5 Easy Ways to Improve Running Cadence
Have you ever experienced pain or strains while running? Say, in your knees , ankles, foot, hips or back?
Or, are you trying to increase your miles to meet personal goals for a longer race?
In either case, cadence—the measure of steps per minute—comes into play.
MossRehab physical therapist Ali Ladak, who works at the MossRehab Center City location, shares his expertise from working with runners to help you use proper cadence to avoid injury … and make you a more efficient runner.
“Try this easy assessment to see if you can increase your efficiency and safety,” says Ladak. “Do your feet land far in front of you? This may indicate that you are over-striding, which can increase the forces through your body leading to greater chance of injury and requiring increased energy to run. If so, it’s time to think about adjusting your cadence.”
According to Ladak, typical running cadence is 150-200 per minute, with the magic number often said to be 180.
“Yet, this one-size-fits-all target number may not work for you as an individual,” says Ladak.
“Increasing your current cadence (if you are not already achieving the 170-180 range) by 5 percent can reduce the force at your knee by 20 percent as well as reduce the possibility of injury. Additionally, this adjustment can help you conserve energy to perform better. “
Here are five easy ways you can measure your current cadence, make adjustments to find your cadence sweet spot and achieve your running goals. (The following brands listed are not endorsements, just examples.)
- Wearables: (fitness trackers/GPS running watches) that monitor cadence for you and some can even coach you to increase and maintain your goal cadence (Garmin, Moov Now)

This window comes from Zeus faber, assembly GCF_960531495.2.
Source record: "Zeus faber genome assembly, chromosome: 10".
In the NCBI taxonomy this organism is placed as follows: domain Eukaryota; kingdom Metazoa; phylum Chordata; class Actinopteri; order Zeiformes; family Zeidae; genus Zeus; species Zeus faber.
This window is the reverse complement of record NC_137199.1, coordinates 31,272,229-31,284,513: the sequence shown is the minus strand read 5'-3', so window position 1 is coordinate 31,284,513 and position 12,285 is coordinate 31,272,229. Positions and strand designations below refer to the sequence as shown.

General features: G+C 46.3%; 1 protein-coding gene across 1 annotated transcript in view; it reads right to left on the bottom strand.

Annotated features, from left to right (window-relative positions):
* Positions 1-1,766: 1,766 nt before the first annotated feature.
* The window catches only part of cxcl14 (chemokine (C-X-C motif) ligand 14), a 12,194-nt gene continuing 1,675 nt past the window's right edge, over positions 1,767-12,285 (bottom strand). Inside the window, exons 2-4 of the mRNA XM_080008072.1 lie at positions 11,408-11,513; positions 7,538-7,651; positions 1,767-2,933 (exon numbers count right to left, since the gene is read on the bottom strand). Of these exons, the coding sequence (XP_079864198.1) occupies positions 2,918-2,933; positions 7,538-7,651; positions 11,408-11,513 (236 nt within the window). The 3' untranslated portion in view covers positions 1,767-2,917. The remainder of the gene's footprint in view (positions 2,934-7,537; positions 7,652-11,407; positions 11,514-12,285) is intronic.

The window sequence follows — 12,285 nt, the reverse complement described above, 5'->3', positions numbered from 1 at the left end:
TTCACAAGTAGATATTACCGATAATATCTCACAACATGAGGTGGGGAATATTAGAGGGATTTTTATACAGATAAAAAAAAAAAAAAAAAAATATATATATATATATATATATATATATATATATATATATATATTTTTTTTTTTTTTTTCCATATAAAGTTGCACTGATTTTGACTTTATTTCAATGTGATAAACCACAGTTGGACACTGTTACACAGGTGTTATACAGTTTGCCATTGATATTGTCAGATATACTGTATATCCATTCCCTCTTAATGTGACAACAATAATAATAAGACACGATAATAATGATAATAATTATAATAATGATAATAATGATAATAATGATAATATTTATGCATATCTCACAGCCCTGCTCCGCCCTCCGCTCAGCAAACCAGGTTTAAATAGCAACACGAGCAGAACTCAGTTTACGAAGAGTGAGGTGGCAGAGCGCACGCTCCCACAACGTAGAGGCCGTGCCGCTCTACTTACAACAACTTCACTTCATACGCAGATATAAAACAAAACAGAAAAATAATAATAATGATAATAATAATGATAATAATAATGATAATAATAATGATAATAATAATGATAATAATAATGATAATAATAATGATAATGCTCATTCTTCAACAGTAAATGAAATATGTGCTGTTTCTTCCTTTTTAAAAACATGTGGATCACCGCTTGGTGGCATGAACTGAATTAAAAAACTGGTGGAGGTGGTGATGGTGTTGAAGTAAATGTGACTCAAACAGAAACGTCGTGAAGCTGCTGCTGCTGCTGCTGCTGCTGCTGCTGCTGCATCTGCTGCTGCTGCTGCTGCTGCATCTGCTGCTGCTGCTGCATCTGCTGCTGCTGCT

- Running specific apps that measure cadence: Similar to wearables, they can assist with real time feedback at a fraction of the cost (Run Cadence and Cadence Trainer)
- Music apps that customize beats: A great way to integrate your love for music while increasing your efficiency. The apps work by picking songs to utilize the beat to maintain your cadence (Music motion, Rock my Run, Spotify Running)
- Metronomes: Simple (and sometimes free!) will provide constant rhythmic tones that you can slowly increase to your optimal cadence. You can use the app to match the metronome with your running to assess your current cadence. (Run Tempo, Metro Timer) Or, go old school and simply count how many steps you take with one leg for 30 seconds, multiply by 2 to include steps from your other leg, and multiply by 2 once more to calculate total steps for one full minute.
- Run like you are in a box: A simple, no-tech way to cut down the length of your stride is to simply imagine running in a confined space to help reduce your over-stride.